OPINION: “Nothing lasts forever – even the longest, most glittering reign must come to an end someday.” And so it was that Britain’s celebrated fictional Machiavellian mastermind Francis Urqhuart greeted viewers in the BBC’s original House of Cards.
It was the collapse of Margaret Thatcher’s once mighty support in the Parliamentary Conservative Party that brought about our pragmatist’s now infamous soliloquy.
So it was too in 1997, that the Prince of Wales presided over the final lowering of the Union Flag at Hong Kong’s Victoria Harbour in a special ceremony to mark the handover of the then British colony to Chinese sovereignty.
The fate of great empires and Margaret Thatcher are two things that still loom large over Hong Kong’s future.
Throughout China, the Iron Lady is remembered as the British premier who, together with China’s then paramount leader Deng Xiaoping “righted a wrong” by returning Hong Kong to the People’s Republic and sealed the territory’s political destiny.
Both China and Britain have evolved into vastly different polities and economies since Thatcher and Deng effectively consigned the last vestiges of the British Empire to history.
China’s economy is now three times the size of Britain and is home to the most spectacular transformation of economic wealth in the history of human civilisation.
Although there are signs of a domestic recovery from the lows of recession, Britain continues to be affected by issues facing the Eurozone and a near collapse of the Union itself brought about by the recent bungled referendum on Scottish independence.
Fading role as an economic enabler
Hong Kong too, once a prized gateway into a lucrative mainland of untapped treasure, has lost its appeal as an enabler of investment between China and the outside world.
Hong Kong faces a significant economic, social and political crisis that goes well beyond universal suffrage and strikes at the core of its identity and what it means to be both Chinese and a Hongkonger in 21st century China.
It would be all too easy if this were simply a humble struggle for a democracy promised in Hong Kong’s Basic Law. But things are never so clear cut – this is a social, cultural and economic battle played out as a clash of modernities between a distant colonial orient of the old world and an assertive new Chinese order.
Months before the current wave of unrest, I wrote on several occasions that a disturbing undercurrent of resentment and bitterness towards mainlanders is a routine part of life in the Special Administrative Region.
Be it imposing bizarre restrictions on the amount of milk powder Chinese tourists can take out of the territory, a war of words on social media about toilet etiquette, or angry protests telling “locust” mainlanders to head back over the border, this remarkable social tension has been brewing for years.
For a good six months last year, the most popular story on HK’s flagship South China Morning Post was ‘Why are Chinese tourists so rude?’ Readers will spot the article has been shared and liked over 10,000 times on Facebook.
Fraught relations despite a common heritage
So how did it get to this? How could relations descend to such lows between a people at least theoretically united by an overarching sovereign state and more importantly, a common cultural and ethnic heritage?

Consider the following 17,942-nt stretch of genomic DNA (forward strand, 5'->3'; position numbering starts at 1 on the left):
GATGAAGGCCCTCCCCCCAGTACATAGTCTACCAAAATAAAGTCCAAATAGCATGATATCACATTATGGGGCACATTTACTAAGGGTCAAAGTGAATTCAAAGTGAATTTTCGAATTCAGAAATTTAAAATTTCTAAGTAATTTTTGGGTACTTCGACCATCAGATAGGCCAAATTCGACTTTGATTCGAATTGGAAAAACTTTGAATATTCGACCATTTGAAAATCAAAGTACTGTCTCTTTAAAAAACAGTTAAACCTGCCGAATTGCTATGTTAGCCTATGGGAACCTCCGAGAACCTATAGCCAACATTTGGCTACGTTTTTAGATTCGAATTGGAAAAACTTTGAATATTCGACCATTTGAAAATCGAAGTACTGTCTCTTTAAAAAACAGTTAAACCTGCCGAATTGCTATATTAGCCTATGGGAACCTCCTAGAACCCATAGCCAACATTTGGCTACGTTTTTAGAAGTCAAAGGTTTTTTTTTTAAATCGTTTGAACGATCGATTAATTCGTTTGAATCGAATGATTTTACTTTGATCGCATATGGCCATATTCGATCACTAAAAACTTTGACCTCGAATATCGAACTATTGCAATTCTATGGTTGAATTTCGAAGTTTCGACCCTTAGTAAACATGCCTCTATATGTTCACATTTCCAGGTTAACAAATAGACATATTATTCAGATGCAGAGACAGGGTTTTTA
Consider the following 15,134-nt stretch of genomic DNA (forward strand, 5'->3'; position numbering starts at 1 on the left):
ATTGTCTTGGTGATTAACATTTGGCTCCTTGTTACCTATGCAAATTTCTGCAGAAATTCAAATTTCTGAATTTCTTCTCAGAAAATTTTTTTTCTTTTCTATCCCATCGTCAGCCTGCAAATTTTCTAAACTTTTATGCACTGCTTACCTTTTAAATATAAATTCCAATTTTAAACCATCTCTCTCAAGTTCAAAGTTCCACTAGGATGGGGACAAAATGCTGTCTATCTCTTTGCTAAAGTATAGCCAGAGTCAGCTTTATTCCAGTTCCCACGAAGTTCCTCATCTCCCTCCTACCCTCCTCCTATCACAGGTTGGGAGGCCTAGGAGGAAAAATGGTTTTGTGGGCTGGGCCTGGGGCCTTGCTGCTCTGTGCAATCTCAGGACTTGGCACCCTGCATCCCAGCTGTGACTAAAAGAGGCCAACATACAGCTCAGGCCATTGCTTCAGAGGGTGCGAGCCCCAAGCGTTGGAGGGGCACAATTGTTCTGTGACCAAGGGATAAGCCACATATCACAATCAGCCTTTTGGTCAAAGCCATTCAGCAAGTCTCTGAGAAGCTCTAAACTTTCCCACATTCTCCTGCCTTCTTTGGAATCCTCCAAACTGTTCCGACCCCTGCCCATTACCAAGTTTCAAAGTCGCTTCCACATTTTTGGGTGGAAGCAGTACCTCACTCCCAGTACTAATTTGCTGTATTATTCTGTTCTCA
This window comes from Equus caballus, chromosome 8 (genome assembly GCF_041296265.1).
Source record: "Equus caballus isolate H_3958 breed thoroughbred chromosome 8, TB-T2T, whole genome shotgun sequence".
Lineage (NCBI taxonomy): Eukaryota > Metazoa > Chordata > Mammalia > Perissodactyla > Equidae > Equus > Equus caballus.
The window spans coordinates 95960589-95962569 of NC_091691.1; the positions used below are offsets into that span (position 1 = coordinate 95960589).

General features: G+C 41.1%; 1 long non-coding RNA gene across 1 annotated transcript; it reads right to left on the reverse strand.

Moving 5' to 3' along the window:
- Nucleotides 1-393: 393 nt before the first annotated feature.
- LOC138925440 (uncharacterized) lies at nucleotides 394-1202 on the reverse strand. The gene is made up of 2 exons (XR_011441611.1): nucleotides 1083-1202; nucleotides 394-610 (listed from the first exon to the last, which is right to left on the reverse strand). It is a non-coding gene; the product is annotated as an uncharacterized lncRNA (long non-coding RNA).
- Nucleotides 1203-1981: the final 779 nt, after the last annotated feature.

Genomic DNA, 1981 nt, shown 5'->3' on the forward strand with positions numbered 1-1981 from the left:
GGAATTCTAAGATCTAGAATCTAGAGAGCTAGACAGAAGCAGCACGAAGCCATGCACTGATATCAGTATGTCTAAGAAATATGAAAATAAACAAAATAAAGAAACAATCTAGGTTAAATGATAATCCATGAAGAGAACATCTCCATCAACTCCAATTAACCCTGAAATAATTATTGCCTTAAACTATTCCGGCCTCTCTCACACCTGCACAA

No, Hong Kong has been plagued by an increasingly open mainland eroding much of the territory’s historic competitiveness - and the stark reality that the small and overpopulated city is running out of room.
As China opens more free trade zones, adopts a more readily convertible currency and moves to more globally accepted trade and investment practices, much of Hong Kong’s appeal is naturally fading – where companies once needed to use it as a platform to do business in the mainland, they can now go there directly.
Importantly, big-ticket mainland IPOs, for so long the backbone of Hong Kong’s exchange and a big part of its status as a major Asian financial hub, are increasingly overlooking the territory and pursuing listings on North American and British equity markets.
Tensions are growing with reports of mainlanders buying property in Hong Kong putting further pressure on its notoriously limited supply, and hordes of pregnant mainlanders flocking to the city to give birth, as well as a new wave of top notch competition for university places.
A future linked with China
At a cultural level there is tension too.
Where ancestor worship and household shrines fell victim to atheist Mao’s Cultural Revolution, these practices are still very much part of Hong Kong’s expression of traditional Chinese culture. Where complex traditional Chinese characters were simplified in the mainland in the interests of promoting mass literacy to a post-liberation proletariat, so these bastions of the imperial literati elite proudly remain in Hong Kong.
Yet the economic interdependence is staggering - China accounts for 75% of all tourist arrivals in Hong Kong and more than 60% of China’s entire overseas foreign direct investment footprint. Although China’s rise has firmly put a dent in much of what made Hong Kong prior to 1997, the mainland is as much of a blessing to the territory’s future as it is a curse.
Hong Kong earned its stripes as a gateway to the very place and people that many of its citizens seem to cast as a thorn in the side of its future freedom and prosperity.
Surely the territory recognises its destiny is inextricably tied to China and the current unrest will inevitably subside – after all nothing lasts forever does it?
Laurie Pearcey is Director - China Strategy & Development at UNSW.
This opinion piece was first published in The Conversation.